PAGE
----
He had solo exhibitions in Milan (1974, 1975, 1976), at the Cartesius Gallery in Trieste (1973) and at the 9 Columns Gallery in Trento; he worked in working groups with the students of the Academy to insert minimalist sculptures in urban environments and created a monument to the work for Sesto San Giovanni. At the end of the Seventies he moved from modelled or assembled sculpture to minimalist works, consisting of mirrored metal surfaces of conceptual taste, from which the "mirror boxes" (1979-1984) were born. After Dino's death, he continued to research monumental sculpture with Giancarlo Marchese, professor of Brera, and Davide Boriani, head of the T Group. He organized groups in Brera on the reconstruction of Venzone (1977-1978) and the reuse of the fortress of Gradisca (1979-1980). He made friends with the sculptor Stelio Sole and approached feminism. In 1984 she founded the association DARS (Woman, art, research, experimentation) with Maria Teresa De Zorzi and Roberta Corbellini; together they organized the exhibitions Il tempo rubato (1985) at the Ente Fiera di Udine and Matrimonio nella torre - rites symbols, iconographies in Udine. He combined sculpture with the revival of Ingres, his favourite painter, Canova, Bronzino, approaching citationism in the early 1980s in a series of installations in which he made use of various expressive techniques, exhibiting for three years at the Grands et Jeunes exhibitions at the Grand Palais in Paris. He discovered Charlotte Salomon who, before her death in the death camps, painted her life with images and words. He composed narrative cycles of images until he abandoned sculpture in the mid-1980s, "loosening the threads that bound me to current events". In 1997 the town of Gorizia organized an anthological exhibition in his honour, curated by Giancarlo Pauletto. After dedicating herself to writing for a year, she returned to painting elaborating "the symbolic figures of my mind with the colours of my affections", as in the exhibition held in Udine, on the occasion of her eightieth birthday, La luce nell'ipotesi estetica by Dora Bassi, or the one at the gallery in Gradisca in 2003. Great narrative cycles that rethought art history and personal history followed: Altair, the stele from the dûl, on the poems written in Casarsa by Pier Paolo Pasolini, at the gallery il Girasole (2002), Santa Orsola. La Leggenda d'oro in Cividale, church of S. Maria dei Battuti (2005) and, the last one, La mia infanzia a Brazzano still at the Girasole gallery in Udine in 2006. B. died in Udine in 2007.


Dora Bassi e Alba Gurtner

Ina Gorizia that looks at that falling navel, that swallows greedy the tragedies of the war and devours the controversies between ideologists of different confessions, but each one rigidly assigned to a single cult, devoted to a single faith and therefore endowed with strong blinkers, we are happy to remember two exceptional women and above all with a free mind, virtues that our city is losing, exceptional women, among the many that Gorizia has given birth to. The combination as you will see is not accidental: Alba Gurtner, of whom I was a friend, called me in a day in June 2007 to tell me about Dora Bassi, a great painter from Gorizia, who had fallen ill and wanted to see me. Dora Bassi had been a great friend of my father Cesare's - they shared a love for art and painting - and of his first wife Maria Miagostovich. We went to his beautiful house in Gradisca d'Isonzo. His very kind and dear daughter welcomed us and in her studio, cluttered with canvases and easels, we found her sitting on an armchair, a little tired - it was a very hot June day - but very lucid, smart and ironic as she would have been until the end. She told me the reason for the call, which had just been mentioned to me by Alba during the car journey: feeling close to death, in memory of her friendship with my family and the immense love she bore for Gorizia, she wanted to leave a series of her paintings in the city.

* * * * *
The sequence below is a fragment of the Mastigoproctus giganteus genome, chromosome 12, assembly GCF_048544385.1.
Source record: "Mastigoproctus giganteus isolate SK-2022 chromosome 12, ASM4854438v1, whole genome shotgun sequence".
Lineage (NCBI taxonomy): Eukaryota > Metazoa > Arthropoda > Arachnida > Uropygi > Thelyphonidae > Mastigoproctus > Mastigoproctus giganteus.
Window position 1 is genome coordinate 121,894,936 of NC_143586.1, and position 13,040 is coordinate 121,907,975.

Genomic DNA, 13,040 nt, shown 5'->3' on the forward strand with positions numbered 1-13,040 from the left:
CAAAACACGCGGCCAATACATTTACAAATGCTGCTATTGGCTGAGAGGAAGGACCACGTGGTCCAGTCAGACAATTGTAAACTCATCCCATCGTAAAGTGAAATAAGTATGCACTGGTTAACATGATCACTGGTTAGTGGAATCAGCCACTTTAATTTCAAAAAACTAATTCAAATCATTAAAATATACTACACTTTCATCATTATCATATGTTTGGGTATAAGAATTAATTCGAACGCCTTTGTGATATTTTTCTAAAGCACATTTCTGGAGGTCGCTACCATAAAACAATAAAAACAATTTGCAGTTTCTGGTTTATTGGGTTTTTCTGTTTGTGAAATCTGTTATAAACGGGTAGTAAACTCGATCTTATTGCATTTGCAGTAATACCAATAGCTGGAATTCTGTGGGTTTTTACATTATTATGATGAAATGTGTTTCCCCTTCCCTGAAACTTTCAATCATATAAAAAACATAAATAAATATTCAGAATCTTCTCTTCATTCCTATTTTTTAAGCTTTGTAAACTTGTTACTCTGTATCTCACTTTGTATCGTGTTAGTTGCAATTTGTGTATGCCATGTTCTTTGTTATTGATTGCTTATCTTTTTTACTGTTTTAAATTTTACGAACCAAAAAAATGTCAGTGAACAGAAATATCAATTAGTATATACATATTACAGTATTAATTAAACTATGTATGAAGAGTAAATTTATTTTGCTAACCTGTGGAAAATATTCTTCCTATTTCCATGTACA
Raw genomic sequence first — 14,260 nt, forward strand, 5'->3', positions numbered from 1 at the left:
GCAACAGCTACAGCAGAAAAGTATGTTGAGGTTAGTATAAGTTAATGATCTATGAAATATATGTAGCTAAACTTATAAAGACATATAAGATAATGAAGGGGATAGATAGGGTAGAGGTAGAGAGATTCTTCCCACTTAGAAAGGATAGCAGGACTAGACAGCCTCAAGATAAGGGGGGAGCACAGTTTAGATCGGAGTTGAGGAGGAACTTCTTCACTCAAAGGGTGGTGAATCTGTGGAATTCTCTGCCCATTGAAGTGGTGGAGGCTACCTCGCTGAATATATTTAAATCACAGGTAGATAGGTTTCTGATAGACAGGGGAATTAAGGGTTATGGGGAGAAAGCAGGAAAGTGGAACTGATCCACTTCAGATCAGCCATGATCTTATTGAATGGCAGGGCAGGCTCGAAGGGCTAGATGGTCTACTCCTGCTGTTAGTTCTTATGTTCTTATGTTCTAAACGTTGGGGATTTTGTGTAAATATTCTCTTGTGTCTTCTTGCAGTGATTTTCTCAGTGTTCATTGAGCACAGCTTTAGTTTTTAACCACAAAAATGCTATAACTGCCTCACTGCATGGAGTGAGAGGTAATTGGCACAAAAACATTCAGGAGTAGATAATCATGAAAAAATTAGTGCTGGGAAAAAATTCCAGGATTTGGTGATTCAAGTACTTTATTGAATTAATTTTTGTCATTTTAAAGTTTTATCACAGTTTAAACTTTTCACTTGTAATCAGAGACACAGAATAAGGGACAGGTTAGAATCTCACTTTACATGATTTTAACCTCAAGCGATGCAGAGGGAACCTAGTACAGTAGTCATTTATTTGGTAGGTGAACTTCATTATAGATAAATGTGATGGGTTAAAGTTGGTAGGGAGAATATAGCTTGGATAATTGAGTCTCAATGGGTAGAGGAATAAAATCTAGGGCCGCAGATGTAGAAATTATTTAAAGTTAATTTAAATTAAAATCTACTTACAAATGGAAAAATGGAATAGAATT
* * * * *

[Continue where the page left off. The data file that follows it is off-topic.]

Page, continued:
At that time the writer was a councillor for culture in Gorizia. The great Dora also gave us the choice of the pictorial cycles: they were all of great beauty, but one, "innocent youth" composed of thirteen paintings, particularly struck me, for the delicacy of the theme and for the fact that it was inspired by the first Pasolini of "Poesie a Casarsa". Dora Bassi, a woman who was light years away from any politically correct form and who looked with infinite pity at the ideologizing conformism of today's Italian culture, and who was inspired rather by a metaphysical vision of existence and the world, explained to me how much she had always been struck by that moment in which, together with the terrible and unstoppable energy of puberty, that equally strong and guilty sense of evil arose in man and woman. An unresolved knot, almost impossible to look beyond any morality or moralism linked to religious or secular ethics.

A woman of extraordinary intelligence, Dora had understood one of the enigmas of human existence that she had thought to represent in its absolute essentiality. Teenagers playing in the thickets on the banks of the Judrio (but they could be the Tagliamento, the Natisone, the Isonzo), have just passed from the "state of butterfly chrysalises" and feel the beauty of their body unfolding, which is reflected in those "lustral waters, which wash all sin". Thirteen exceptional paintings that I decided, together with my daughters, to put on permanent display in the rooms of the Verdi Theatre, where still today they make that place of culture more noble and beautiful: as always, this enrichment, this embellishment was the cause of open, underlying, secret polemics. We thought it appropriate to dedicate to Dora Bassi also the gallery of the Auditorium in Via Roma.

To Alba Gurtner we owe the Wall of the Five Languages at Piedimonte, her masterpiece, which today deserves a conservative restoration.

Antonio Devetag